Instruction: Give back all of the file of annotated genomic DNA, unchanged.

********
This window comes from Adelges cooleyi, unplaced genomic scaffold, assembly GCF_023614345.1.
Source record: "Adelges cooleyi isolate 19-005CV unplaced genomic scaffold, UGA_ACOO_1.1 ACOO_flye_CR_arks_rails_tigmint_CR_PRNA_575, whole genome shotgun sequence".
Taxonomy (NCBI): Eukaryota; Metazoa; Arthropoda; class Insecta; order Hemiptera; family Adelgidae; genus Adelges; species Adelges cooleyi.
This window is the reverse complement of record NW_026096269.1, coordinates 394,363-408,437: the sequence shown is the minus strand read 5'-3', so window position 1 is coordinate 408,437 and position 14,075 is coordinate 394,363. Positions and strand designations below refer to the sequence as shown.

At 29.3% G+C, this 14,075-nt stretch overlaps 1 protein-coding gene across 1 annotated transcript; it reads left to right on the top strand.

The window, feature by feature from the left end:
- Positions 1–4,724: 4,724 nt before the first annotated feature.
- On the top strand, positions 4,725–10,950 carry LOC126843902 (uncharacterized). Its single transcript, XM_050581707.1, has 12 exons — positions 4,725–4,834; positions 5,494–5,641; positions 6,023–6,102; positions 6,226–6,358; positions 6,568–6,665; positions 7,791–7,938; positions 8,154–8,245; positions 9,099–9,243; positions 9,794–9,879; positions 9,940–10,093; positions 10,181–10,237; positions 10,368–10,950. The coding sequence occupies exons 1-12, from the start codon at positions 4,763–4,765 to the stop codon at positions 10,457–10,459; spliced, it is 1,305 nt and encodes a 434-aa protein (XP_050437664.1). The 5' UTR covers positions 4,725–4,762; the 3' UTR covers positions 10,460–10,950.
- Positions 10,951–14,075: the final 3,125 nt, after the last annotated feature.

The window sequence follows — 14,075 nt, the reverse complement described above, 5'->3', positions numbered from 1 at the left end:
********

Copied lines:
This window comes from Adelges cooleyi, unplaced genomic scaffold, assembly GCF_023614345.1.
Source record: "Adelges cooleyi isolate 19-005CV unplaced genomic scaffold, UGA_ACOO_1.1 ACOO_flye_CR_arks_rails_tigmint_CR_PRNA_575, whole genome shotgun sequence".
Taxonomy (NCBI): Eukaryota; Metazoa; Arthropoda; class Insecta; order Hemiptera; family Adelgidae; genus Adelges; species Adelges cooleyi.
This window is the reverse complement of record NW_026096269.1, coordinates 394,363-408,437: the sequence shown is the minus strand read 5'-3', so window position 1 is coordinate 408,437 and position 14,075 is coordinate 394,363. Positions and strand designations below refer to the sequence as shown.

At 29.3% G+C, this 14,075-nt stretch overlaps 1 protein-coding gene across 1 annotated transcript; it reads left to right on the top strand.

The window, feature by feature from the left end:
- Positions 1–4,724: 4,724 nt before the first annotated feature.
- On the top strand, positions 4,725–10,950 carry LOC126843902 (uncharacterized). Its single transcript, XM_050581707.1, has 12 exons — positions 4,725–4,834; positions 5,494–5,641; positions 6,023–6,102; positions 6,226–6,358; positions 6,568–6,665; positions 7,791–7,938; positions 8,154–8,245; positions 9,099–9,243; positions 9,794–9,879; positions 9,940–10,093; positions 10,181–10,237; positions 10,368–10,950. The coding sequence occupies exons 1-12, from the start codon at positions 4,763–4,765 to the stop codon at positions 10,457–10,459; spliced, it is 1,305 nt and encodes a 434-aa protein (XP_050437664.1). The 5' UTR covers positions 4,725–4,762; the 3' UTR covers positions 10,460–10,950.
- Positions 10,951–14,075: the final 3,125 nt, after the last annotated feature.

The window sequence follows — 14,075 nt, the reverse complement described above, 5'->3', positions numbered from 1 at the left end: